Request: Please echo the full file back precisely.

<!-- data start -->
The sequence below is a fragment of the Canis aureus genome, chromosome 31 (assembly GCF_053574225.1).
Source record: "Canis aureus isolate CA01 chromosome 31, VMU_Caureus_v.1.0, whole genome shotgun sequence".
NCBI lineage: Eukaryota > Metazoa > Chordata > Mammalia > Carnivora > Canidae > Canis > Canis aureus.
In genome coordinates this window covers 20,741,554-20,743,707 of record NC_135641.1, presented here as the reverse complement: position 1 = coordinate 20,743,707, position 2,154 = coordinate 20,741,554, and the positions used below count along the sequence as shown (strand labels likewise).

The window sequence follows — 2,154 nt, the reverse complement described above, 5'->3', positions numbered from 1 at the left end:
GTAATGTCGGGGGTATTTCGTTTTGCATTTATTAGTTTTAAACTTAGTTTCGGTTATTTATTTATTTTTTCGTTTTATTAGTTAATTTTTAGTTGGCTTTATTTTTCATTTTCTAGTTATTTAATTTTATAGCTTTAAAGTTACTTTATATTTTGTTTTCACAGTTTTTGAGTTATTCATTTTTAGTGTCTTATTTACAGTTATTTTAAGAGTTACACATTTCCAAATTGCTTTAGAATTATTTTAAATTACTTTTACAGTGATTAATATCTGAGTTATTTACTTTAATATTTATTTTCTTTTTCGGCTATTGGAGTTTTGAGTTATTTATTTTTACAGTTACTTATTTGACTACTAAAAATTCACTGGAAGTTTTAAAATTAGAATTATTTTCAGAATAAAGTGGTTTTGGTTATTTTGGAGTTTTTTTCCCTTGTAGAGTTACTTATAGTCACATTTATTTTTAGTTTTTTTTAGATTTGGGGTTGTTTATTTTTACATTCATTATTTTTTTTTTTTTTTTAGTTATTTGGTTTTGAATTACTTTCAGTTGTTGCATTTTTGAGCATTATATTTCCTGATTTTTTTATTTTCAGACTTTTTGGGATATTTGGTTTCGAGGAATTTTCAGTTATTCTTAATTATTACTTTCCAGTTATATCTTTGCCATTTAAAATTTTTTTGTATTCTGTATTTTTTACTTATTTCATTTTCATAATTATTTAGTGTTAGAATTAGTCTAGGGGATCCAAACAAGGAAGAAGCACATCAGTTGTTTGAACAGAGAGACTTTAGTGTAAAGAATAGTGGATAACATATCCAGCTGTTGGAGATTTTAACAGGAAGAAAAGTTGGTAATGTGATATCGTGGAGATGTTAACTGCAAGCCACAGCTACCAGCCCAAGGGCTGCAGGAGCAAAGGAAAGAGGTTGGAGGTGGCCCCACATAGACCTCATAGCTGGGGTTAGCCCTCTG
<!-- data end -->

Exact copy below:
The sequence below is a fragment of the Canis aureus genome, chromosome 31 (assembly GCF_053574225.1).
Source record: "Canis aureus isolate CA01 chromosome 31, VMU_Caureus_v.1.0, whole genome shotgun sequence".
NCBI lineage: Eukaryota > Metazoa > Chordata > Mammalia > Carnivora > Canidae > Canis > Canis aureus.
In genome coordinates this window covers 20,741,554-20,743,707 of record NC_135641.1, presented here as the reverse complement: position 1 = coordinate 20,743,707, position 2,154 = coordinate 20,741,554, and the positions used below count along the sequence as shown (strand labels likewise).

The window sequence follows — 2,154 nt, the reverse complement described above, 5'->3', positions numbered from 1 at the left end:
GTAATGTCGGGGGTATTTCGTTTTGCATTTATTAGTTTTAAACTTAGTTTCGGTTATTTATTTATTTTTTCGTTTTATTAGTTAATTTTTAGTTGGCTTTATTTTTCATTTTCTAGTTATTTAATTTTATAGCTTTAAAGTTACTTTATATTTTGTTTTCACAGTTTTTGAGTTATTCATTTTTAGTGTCTTATTTACAGTTATTTTAAGAGTTACACATTTCCAAATTGCTTTAGAATTATTTTAAATTACTTTTACAGTGATTAATATCTGAGTTATTTACTTTAATATTTATTTTCTTTTTCGGCTATTGGAGTTTTGAGTTATTTATTTTTACAGTTACTTATTTGACTACTAAAAATTCACTGGAAGTTTTAAAATTAGAATTATTTTCAGAATAAAGTGGTTTTGGTTATTTTGGAGTTTTTTTCCCTTGTAGAGTTACTTATAGTCACATTTATTTTTAGTTTTTTTTAGATTTGGGGTTGTTTATTTTTACATTCATTATTTTTTTTTTTTTTTTAGTTATTTGGTTTTGAATTACTTTCAGTTGTTGCATTTTTGAGCATTATATTTCCTGATTTTTTTATTTTCAGACTTTTTGGGATATTTGGTTTCGAGGAATTTTCAGTTATTCTTAATTATTACTTTCCAGTTATATCTTTGCCATTTAAAATTTTTTTGTATTCTGTATTTTTTACTTATTTCATTTTCATAATTATTTAGTGTTAGAATTAGTCTAGGGGATCCAAACAAGGAAGAAGCACATCAGTTGTTTGAACAGAGAGACTTTAGTGTAAAGAATAGTGGATAACATATCCAGCTGTTGGAGATTTTAACAGGAAGAAAAGTTGGTAATGTGATATCGTGGAGATGTTAACTGCAAGCCACAGCTACCAGCCCAAGGGCTGCAGGAGCAAAGGAAAGAGGTTGGAGGTGGCCCCACATAGACCTCATAGCTGGGGTTAGCCCTCTG